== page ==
Practice Chanter

photodp

Member
America, english
Ciao everyone!

I was talking to one of my penpals over in Sardinia, and we came across an issue as I tried to tell her what I was doing this morning. I play the Scottish bagpipes. In order to practice this instrument we players have what is called a "Practice Chanter" which is a smaller, quieter version of the part you play with your fingers on the bagpipes. Apperently there is no term for "Practice Chanter" or the like, in our dicitonary here.

I wonder what you native's might call this? If any of you perhaps play a form of bagpipe, surely you would know. Is there a term for this in italian? And if so (what brought up the whole question to begin with...) is is male or female? So would I say "il mio...." or "la mia..." for it?

Grazie!
 
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  • Hermocrates

    Senior Member
    Italian & British English (bilingual)
    Hi! Fellow piper here! :D (I too play the Great Highland bagpipes!)

    I am not sure how to correctly translate the term chanter in Italian. I have often noticed that on Italian websites the term chanter is left untranslated. However, I did a little research on Italian traditional bagpipes (zampogna) and there the chanter is referred to as "canna del canto" or "canna melodica" (literally: melody pipe). My dictionary, on the other hand, translates chanter as "cannello", but I am fairly sure "cannello" actually refers to the blowpipe (I don't really expect the guys who write dictionaries to know much about bagpipes, anyway).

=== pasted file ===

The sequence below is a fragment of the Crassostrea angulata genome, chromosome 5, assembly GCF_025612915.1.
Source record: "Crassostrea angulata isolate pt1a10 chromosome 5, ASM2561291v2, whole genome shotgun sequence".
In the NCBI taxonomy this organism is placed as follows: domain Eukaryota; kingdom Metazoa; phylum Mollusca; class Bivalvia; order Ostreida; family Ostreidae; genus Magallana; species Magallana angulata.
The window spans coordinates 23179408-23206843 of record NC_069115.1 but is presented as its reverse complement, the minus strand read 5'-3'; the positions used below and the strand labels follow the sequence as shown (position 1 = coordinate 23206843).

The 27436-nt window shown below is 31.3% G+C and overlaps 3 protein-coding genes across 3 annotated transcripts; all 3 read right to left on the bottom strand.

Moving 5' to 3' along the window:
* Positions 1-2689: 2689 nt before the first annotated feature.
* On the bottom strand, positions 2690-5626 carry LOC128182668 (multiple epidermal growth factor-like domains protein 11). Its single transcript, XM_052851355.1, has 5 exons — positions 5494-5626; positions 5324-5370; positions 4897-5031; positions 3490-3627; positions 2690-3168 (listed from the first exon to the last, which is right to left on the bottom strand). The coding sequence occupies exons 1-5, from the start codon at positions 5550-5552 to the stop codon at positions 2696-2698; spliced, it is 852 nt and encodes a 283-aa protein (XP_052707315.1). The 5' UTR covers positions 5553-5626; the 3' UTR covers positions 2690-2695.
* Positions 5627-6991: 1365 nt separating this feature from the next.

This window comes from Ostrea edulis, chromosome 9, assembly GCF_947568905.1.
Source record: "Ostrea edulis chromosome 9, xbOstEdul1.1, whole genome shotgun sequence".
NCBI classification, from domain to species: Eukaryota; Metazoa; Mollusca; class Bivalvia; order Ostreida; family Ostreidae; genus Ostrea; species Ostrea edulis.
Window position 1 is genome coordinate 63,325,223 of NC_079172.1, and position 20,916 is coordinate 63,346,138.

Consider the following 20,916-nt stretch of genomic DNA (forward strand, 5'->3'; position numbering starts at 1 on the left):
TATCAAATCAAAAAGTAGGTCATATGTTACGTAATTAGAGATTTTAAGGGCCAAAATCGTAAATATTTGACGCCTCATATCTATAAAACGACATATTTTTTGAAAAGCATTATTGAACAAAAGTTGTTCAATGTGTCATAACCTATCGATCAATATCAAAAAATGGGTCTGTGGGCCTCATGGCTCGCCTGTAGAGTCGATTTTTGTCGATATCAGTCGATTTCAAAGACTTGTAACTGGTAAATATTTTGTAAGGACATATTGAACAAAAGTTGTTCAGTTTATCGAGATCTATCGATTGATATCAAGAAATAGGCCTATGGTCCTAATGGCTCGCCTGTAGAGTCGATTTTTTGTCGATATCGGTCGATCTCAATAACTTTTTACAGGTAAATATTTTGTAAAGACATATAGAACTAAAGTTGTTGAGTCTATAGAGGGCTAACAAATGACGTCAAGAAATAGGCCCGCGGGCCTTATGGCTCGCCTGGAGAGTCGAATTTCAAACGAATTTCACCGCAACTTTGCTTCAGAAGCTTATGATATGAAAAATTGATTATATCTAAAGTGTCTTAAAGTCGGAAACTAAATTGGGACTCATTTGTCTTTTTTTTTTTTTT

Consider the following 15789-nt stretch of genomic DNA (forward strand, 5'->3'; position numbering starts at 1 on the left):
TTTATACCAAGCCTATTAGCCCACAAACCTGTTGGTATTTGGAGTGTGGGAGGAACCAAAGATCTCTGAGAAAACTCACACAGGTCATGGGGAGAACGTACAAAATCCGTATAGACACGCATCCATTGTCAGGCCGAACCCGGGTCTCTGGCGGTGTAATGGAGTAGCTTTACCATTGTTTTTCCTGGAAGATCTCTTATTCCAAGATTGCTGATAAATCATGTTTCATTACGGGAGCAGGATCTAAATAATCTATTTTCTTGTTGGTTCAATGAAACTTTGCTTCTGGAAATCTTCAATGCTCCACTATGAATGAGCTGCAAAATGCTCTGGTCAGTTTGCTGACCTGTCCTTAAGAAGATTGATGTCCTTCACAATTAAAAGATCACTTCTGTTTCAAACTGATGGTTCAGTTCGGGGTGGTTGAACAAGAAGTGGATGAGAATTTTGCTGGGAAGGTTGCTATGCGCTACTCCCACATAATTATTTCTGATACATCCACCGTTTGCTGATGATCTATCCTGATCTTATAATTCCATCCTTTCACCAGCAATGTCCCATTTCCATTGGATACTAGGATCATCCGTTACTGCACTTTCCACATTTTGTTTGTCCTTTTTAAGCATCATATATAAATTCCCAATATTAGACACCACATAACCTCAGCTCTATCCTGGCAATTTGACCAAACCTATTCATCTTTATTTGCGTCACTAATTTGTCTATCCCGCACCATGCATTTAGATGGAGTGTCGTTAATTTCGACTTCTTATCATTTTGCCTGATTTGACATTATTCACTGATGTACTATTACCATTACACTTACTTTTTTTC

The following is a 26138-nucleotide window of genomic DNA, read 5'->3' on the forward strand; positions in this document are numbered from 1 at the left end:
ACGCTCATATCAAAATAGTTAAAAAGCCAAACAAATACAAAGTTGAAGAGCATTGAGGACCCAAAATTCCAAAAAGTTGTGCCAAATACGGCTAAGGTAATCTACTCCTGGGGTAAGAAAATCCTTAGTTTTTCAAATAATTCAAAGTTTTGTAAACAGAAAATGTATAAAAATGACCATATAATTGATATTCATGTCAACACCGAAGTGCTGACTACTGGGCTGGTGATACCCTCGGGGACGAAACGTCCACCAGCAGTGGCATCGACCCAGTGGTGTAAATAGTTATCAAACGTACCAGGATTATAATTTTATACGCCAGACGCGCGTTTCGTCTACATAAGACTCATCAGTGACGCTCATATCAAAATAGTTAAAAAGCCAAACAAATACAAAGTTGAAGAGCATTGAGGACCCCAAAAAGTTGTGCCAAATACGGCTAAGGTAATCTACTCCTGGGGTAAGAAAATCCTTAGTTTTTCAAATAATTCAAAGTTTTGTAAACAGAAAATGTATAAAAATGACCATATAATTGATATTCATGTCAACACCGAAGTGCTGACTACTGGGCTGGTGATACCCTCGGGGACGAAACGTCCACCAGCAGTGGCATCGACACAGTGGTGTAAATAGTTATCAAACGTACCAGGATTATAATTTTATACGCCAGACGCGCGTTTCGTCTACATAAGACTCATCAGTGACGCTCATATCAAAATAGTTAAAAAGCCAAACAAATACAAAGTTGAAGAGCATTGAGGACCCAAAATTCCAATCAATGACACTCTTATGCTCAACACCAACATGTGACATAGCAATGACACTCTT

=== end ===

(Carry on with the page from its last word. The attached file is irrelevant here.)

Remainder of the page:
As for the practice chanter... I suspect you'd probably have to describe it to an Italian speaker. I don't know if there's a technical term for it in Italian (especially because even traditional Italian bagpipes aren't that popular in Italy anymore, so even if there's a technical term, it's likely a dialectal/local one and most people wouln't understand it anyway).

    However, if you have a friend in Sardinia, they will probably mention to you (if they haven't already) their national instrument, launeddas. I was very excited when I had a chance to talk to an elderly launeddas-player many years ago. He mentioned to me that the three reeds are called: tumbu, mancosa, mancosedda. I suspect the "mancosedda" can be played on its own as a practice chanter.

    Unlike zampogna in Italy, launeddas are very popular in Sardinia and well-known by local people.

    Rye
     
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    TimLA

    Member Emeritus
    English - US
    Well, this WIKI gives us "Cornamusa" for bagpipes, and "canna" (diteggiabile -for fingering).

    HERE's a nice page where it's untranslated, but there are some good words for you.

    And HERE's a nice glossary where it's untranslated.

    This Italian Wiki leaves it untranslated also, but gives us the full name "canna del canto" for the chanter.

    Let's see what others might say...
     

    Hermocrates

    Senior Member
    Italian & British English (bilingual)
    Well, this WIKI gives us "Cornamusa" for bagpipes, and "canna" (diteggiabile -for fingering).